Introduction to Self-editing Fiction

Eleanor Evans

When writing fiction, countless hours are put into characters, scenes and a storyline and it would be surprising if an author did not become completely immersed in their work. As a result, it is normal for writers to fail to notice even the most obvious flaws in their writing.

As you have found this article, you have most likely already finished a piece of fiction writing. You should therefore look at the following advice with an aim of reviewing and self-editing your work. However, if you are in the process of writing, or simply contemplating about starting a piece of fiction, the following tips will still be useful for you to keep in mind as you write.

Plot and structure

As a basic rule, your story should have a strong beginning, middle and end with each chapter clearly moving the plotline forwards. The start of your novel should place the reader directly within the action and leave them eager to continue reading. Similarly, the pace of the book should keep the reader interested with a balance of dialogue and description, cliffhangers, and a build of tension. The ending of your novel is equally important and should be poignant, leaving the reader moved but also satisfied, with all of their questions being answered.


Characters are crucial to maintaining the interest of your reader, yet new writers often struggle to balance character development. Small characters with no real part in the plot are regularly examined in too much detail, being given a name and a background when it is not needed. Conversely, new writers regularly fall short on developing a main character. Whether through a physical description, through their dialogue and actions, or through flashback scenes, the reader should be able to picture key characters in their minds, what they look like, their mannerisms, and have some knowledge on the character’s background.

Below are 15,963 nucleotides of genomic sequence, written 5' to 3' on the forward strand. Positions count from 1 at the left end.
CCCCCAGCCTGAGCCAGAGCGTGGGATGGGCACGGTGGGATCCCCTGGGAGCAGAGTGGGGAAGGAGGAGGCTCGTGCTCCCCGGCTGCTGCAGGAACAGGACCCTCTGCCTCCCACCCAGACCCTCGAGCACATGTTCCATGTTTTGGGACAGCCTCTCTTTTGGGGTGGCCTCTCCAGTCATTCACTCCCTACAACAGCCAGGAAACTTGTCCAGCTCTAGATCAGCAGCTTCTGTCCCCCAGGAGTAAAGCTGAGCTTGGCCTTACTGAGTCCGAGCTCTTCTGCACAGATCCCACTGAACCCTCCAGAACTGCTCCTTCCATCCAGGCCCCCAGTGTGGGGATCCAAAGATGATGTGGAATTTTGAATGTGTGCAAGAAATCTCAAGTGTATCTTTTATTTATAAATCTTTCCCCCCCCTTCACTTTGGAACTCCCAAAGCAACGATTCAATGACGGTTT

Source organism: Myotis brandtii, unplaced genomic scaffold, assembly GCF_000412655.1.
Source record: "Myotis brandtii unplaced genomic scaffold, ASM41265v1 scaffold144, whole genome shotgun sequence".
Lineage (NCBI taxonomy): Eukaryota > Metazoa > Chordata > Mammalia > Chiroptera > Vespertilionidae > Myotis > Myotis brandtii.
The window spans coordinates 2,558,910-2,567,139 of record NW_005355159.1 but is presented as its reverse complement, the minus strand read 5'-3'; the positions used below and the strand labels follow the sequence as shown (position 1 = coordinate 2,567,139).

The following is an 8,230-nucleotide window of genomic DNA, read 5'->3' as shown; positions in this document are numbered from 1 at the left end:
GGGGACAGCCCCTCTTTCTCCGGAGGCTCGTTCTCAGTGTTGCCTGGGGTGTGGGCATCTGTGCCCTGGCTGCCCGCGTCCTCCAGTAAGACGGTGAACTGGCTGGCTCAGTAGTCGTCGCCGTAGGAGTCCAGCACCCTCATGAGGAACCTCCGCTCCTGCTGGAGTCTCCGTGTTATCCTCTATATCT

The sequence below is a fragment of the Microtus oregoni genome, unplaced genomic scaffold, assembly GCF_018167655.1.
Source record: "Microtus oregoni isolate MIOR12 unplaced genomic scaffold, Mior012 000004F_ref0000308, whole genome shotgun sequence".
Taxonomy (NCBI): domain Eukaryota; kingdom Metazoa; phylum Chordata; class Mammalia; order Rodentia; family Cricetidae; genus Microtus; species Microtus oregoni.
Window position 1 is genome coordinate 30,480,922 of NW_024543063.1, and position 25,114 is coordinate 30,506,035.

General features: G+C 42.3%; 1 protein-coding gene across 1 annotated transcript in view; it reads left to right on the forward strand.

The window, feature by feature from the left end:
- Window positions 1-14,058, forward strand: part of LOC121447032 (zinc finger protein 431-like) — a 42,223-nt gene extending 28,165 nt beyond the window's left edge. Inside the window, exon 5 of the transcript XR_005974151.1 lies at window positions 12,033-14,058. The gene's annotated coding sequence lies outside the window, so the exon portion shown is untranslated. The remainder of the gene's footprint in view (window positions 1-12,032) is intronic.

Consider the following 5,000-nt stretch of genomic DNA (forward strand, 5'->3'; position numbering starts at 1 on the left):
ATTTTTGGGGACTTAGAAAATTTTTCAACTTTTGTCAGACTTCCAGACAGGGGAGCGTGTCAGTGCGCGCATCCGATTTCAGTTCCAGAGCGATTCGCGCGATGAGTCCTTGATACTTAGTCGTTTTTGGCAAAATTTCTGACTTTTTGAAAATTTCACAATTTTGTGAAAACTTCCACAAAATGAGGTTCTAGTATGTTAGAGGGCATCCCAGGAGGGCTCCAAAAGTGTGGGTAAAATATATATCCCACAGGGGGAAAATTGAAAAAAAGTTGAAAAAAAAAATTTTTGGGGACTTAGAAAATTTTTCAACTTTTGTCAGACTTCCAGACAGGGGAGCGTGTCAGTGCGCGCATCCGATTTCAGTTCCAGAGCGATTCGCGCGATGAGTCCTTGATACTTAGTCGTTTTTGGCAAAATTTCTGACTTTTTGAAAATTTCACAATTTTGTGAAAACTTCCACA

Narrative Voice and Point of View

The narrative voice of your novel is something that will primarily attract your reader, so make sure that it is strong and consistent, with a clear distinction against the character’s voice. Similarly, whether you are writing in the first or third person, the point of view must also remain consistent. If there is a change in point of view through your novel, make sure that this is marked with a new chapter or an asterisk.

Showing and Telling

Report-style writing is extremely common amongst new writers. Instead of telling the reader how a character is feeling e.g. “He was disappointed”, show it through their actions, what they say, or their face expressions. It may be worthwhile to go through your manuscript and spot all of the generic adjectives and adverbs that you have used, either exchanging them for a detailed description or for a more appropriate word choice e.g. “He stormed off”, rather than “He walked off sulkily”.


Dialogue within a piece of fiction is important, often being an extremely effective method of showing certain personality traits of a character, or filling the reader in on some background information. However, dialogue must always contribute something to the story so try to avoid unnecessary greetings or small talk.

With these tips, you should have a clear indication of where you are in the process of writing your novel, perhaps you require a little more time to review your writing and work on these points. However, it is important to note that although the guidelines above are referring to the most common flaws found in unpublished fiction manuscripts, there are many other aspects of writing that an author should reassess.

This blog should help self-editors along the way.

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